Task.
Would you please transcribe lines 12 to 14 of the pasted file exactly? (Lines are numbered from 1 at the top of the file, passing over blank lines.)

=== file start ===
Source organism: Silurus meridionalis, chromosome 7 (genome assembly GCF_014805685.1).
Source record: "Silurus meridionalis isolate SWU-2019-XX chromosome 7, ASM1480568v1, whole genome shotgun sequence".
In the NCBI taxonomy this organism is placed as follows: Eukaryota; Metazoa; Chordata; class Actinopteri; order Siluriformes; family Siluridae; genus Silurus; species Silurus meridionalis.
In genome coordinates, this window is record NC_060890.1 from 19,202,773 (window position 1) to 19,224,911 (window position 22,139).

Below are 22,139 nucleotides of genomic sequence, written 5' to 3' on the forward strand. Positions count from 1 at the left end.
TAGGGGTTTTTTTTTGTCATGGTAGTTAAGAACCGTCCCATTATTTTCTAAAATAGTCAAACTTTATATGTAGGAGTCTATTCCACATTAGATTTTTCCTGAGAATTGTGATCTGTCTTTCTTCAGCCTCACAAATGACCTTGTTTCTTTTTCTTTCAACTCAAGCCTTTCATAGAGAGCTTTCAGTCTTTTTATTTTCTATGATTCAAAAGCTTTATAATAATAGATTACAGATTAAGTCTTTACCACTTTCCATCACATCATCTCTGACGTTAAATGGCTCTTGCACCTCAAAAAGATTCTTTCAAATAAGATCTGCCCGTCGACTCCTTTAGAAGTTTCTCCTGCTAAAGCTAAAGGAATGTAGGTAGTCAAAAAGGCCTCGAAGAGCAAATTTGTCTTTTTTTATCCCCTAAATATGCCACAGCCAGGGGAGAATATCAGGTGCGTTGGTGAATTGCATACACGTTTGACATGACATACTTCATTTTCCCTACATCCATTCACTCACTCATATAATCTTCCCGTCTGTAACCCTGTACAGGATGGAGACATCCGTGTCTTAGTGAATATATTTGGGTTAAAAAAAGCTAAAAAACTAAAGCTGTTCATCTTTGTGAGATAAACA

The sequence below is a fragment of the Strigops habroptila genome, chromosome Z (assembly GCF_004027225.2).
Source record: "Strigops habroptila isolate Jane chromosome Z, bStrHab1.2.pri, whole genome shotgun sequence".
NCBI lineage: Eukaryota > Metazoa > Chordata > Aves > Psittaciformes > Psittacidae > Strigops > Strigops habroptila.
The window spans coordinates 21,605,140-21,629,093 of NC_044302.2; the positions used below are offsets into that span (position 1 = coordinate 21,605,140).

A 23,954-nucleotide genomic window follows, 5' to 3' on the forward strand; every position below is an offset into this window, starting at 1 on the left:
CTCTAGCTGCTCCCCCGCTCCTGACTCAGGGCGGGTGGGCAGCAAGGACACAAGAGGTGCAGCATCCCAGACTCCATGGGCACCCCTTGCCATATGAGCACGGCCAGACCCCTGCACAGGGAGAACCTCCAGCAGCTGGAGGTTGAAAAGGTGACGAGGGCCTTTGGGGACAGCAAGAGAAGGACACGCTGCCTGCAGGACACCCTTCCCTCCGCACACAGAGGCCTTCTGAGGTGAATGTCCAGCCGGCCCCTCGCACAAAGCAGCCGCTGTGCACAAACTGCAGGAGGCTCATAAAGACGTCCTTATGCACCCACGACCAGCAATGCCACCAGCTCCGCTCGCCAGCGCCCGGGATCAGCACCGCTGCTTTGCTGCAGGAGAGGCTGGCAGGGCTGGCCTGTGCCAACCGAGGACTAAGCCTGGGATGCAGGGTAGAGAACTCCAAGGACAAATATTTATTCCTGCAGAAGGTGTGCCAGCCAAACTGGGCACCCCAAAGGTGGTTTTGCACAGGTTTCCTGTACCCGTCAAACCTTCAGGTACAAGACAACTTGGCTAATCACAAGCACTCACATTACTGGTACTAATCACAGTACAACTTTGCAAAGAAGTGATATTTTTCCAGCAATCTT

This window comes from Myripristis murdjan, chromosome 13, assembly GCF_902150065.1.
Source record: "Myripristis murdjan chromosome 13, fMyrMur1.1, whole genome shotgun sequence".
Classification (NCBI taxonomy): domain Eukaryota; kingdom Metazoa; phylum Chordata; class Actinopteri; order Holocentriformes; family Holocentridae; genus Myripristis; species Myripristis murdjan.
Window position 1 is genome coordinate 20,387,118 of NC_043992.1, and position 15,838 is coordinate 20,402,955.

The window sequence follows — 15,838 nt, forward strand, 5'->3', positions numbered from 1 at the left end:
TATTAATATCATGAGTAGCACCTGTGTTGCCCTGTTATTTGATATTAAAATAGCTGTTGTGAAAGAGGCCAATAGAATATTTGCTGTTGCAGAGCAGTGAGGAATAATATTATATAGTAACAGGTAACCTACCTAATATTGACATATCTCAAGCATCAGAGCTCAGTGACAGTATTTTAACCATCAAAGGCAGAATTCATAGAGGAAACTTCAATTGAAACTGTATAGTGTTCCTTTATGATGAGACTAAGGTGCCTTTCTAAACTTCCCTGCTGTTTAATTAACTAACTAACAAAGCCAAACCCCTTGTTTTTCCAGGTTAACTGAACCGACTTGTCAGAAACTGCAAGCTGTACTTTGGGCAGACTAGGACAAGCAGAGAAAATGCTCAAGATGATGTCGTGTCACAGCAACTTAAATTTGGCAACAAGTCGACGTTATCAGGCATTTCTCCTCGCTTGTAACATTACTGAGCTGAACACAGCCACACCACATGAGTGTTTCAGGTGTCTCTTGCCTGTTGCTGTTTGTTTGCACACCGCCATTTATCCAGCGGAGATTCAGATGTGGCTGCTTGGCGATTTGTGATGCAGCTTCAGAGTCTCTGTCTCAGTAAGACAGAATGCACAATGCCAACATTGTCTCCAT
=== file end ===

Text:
CTCTAGCTGCTCCCCCGCTCCTGACTCAGGGCGGGTGGGCAGCAAGGACACAAGAGGTGCAGCATCCCAGACTCCATGGGCACCCCTTGCCATATGAGCACGGCCAGACCCCTGCACAGGGAGAACCTCCAGCAGCTGGAGGTTGAAAAGGTGACGAGGGCCTTTGGGGACAGCAAGAGAAGGACACGCTGCCTGCAGGACACCCTTCCCTCCGCACACAGAGGCCTTCTGAGGTGAATGTCCAGCCGGCCCCTCGCACAAAGCAGCCGCTGTGCACAAACTGCAGGAGGCTCATAAAGACGTCCTTATGCACCCACGACCAGCAATGCCACCAGCTCCGCTCGCCAGCGCCCGGGATCAGCACCGCTGCTTTGCTGCAGGAGAGGCTGGCAGGGCTGGCCTGTGCCAACCGAGGACTAAGCCTGGGATGCAGGGTAGAGAACTCCAAGGACAAATATTTATTCCTGCAGAAGGTGTGCCAGCCAAACTGGGCACCCCAAAGGTGGTTTTGCACAGGTTTCCTGTACCCGTCAAACCTTCAGGTACAAGACAACTTGGCTAATCACAAGCACTCACATTACTGGTACTAATCACAGTACAACTTTGCAAAGAAGTGATATTTTTCCAGCAATCTT

This window comes from Myripristis murdjan, chromosome 13, assembly GCF_902150065.1.
Source record: "Myripristis murdjan chromosome 13, fMyrMur1.1, whole genome shotgun sequence".